Top New York judges say it’s up to lawmakers to set eviction policy after Oct. 1
The New York court system does not plan to extend a statewide residential eviction moratorium past Oct. 1 and will instead leave policymaking to the governor and legislature, New York City’s top Housing Court judge told attorneys Wednesday.
During a virtual meeting with attorneys from the Bronx, Judge Anthony Cannataro said the Oct. 1 expiration date established by Chief Administrative Judge Lawrence Marks is the line in the sand for the state court system. Cannataro cited Marks’ Aug. 21 testimony before a Senate panel, in which Marks called the Oct. 1 date a “hard deadline.”
“I think anyone who saw Judge Marks testify at the Senate should have understood that Oct. 1 was not a day that Judge Marks or anyone in the court thought was appropriate for when evictions should start anywhere in New York,” Cannataro said. An audio recording from the meeting was shared with the Eagle.
“Rather, it was an effort to kind of put out there a date that was far enough in the future that everyone … most importantly the powers that be in Albany, that that was the date that all of us were looking at to take our hands off the issue of policy making around evictions,” Cannataro continued.
Cannataro said the courts should not be the branch of government tasked with determining “whether there should be evictions or when they should start or how they should happen.”
“Which groups should be evicted, which groups shouldn’t be evicted,” he said. “Those are clearly heavy policy-laden decisions and those are matters for the other two branches of government to deal with.”
Office of Court Administration spokesperson Lucian Chalfen reiterated the statements by Marks and Cannataro.
“We have our lane and they have theirs. Policy is the realm of the executive and the legislative not the judicial branch of government,” Chalfen said.
Marks issued the latest administrative order on residential evictions Aug. 12. That directive temporarily halts until Oct. 1 all evictions in cases filed or adjudicated before March 17, the first full day of a statewide eviction suspension. City officials have identified more than 14,000 households at risk of losing their homes when the moratorium expires.
The order also forces landlords and tenants to first conference with a judge before “any further proceedings” can continue.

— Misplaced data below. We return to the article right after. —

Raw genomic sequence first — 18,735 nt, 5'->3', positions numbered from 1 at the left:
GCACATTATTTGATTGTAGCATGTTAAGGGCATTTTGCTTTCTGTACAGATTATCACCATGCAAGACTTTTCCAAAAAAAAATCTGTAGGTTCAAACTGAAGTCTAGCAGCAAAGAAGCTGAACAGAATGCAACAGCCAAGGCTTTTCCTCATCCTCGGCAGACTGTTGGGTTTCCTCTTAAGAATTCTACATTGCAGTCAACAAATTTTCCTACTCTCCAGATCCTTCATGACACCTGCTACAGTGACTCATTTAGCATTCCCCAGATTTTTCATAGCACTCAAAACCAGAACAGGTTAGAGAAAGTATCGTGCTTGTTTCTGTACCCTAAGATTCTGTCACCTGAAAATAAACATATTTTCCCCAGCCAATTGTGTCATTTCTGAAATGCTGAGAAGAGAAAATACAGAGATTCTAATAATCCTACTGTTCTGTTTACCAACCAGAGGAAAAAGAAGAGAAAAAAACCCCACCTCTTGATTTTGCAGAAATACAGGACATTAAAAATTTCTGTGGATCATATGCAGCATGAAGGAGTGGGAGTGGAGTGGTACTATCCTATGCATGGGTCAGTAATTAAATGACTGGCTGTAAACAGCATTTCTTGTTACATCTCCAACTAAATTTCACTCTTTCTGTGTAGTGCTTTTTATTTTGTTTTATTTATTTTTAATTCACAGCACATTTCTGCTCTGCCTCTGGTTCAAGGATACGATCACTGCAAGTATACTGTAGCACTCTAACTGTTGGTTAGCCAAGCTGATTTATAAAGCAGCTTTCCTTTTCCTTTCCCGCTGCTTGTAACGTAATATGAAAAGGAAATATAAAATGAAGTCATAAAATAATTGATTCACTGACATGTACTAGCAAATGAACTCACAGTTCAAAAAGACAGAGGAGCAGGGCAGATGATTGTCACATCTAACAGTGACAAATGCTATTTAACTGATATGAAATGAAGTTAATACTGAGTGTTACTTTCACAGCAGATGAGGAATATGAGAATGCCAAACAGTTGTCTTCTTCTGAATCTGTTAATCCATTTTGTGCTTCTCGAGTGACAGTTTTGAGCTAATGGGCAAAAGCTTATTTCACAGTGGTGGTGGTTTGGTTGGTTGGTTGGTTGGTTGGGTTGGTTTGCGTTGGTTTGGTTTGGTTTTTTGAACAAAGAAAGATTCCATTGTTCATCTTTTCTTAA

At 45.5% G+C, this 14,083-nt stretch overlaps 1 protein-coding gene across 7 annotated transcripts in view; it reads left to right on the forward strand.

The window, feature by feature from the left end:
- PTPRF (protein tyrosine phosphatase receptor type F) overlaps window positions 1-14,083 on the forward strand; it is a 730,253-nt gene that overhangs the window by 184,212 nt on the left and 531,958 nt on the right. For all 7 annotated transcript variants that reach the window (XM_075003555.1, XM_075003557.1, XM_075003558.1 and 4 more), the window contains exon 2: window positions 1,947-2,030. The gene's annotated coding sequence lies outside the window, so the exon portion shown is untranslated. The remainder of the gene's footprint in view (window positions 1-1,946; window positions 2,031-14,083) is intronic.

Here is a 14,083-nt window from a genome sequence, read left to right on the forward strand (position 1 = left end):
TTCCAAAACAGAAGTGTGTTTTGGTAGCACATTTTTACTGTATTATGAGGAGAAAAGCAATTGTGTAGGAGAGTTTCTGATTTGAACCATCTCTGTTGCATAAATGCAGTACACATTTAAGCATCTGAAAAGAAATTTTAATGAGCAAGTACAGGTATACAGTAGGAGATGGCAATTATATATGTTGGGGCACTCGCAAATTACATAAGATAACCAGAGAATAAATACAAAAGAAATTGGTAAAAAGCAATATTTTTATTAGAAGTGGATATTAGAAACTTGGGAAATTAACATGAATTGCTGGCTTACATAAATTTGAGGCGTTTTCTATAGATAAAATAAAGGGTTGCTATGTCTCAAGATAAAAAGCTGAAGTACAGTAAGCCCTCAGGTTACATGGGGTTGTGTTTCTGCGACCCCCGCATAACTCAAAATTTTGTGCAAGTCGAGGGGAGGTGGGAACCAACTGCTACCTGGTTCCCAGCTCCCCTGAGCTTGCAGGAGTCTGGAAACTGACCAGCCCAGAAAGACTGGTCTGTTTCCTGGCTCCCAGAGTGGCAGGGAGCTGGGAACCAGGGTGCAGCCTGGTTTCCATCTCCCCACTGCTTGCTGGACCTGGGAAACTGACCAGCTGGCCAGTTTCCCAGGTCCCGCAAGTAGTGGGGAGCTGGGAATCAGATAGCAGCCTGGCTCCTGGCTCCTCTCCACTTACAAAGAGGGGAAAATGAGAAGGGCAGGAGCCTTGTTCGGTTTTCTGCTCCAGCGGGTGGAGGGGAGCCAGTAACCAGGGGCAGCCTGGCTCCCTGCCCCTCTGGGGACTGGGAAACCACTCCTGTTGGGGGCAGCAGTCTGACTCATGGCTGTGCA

“No residential eviction may take place prior to October 1, 2020 or — in the event of a future state or federal moratorium on evictions — such later date or dates set forth in law,” Marks wrote in the order.
Marks’ directive extended a suspension of eviction proceedings in cases filed on or after March 17 until further notice.
A bill before the state legislature would establish a statewide eviction moratorium that would last until one year after New York lifts its COVID-related state of emergency.
Judith Goldiner, the top attorney in the Legal Aid Society’s Civil Law Reform Unit, called on state lawmakers to take up the proposed measure.
“Without action, thousands of families from across the state will face inevitable eviction come October, losing their homes just in time for the expected second wave of COVID-19,” Goldiner said. “Aside from the host of moral reasons demanding action, from a policy perspective, allowing evictions to proceed will undoubtedly perpetuate the spread of COVID-19, as families will flood crowded homeless shelters.”
“This will erode the sacrifices that have been made in New York to contain the virus.”
Landlord attorneys have urged the state to allow evictions to proceed or provide payments to property owners struggling to pay their mortgages and property taxes.
Earlier this month, attorney Nativ Winiarsky of the law firm Kucker Marino Winiarsky & Bittens LLP criticized the court system for taking a “quasi-legislative” role by issuing eviction moratoriums.
“This latest order only continues to demonstrate that landlords are stymied at every turn by various directives [politically] aimed and designed to forestall a landlord’s ability to enforce his contractual rights,” Winiarsky said.
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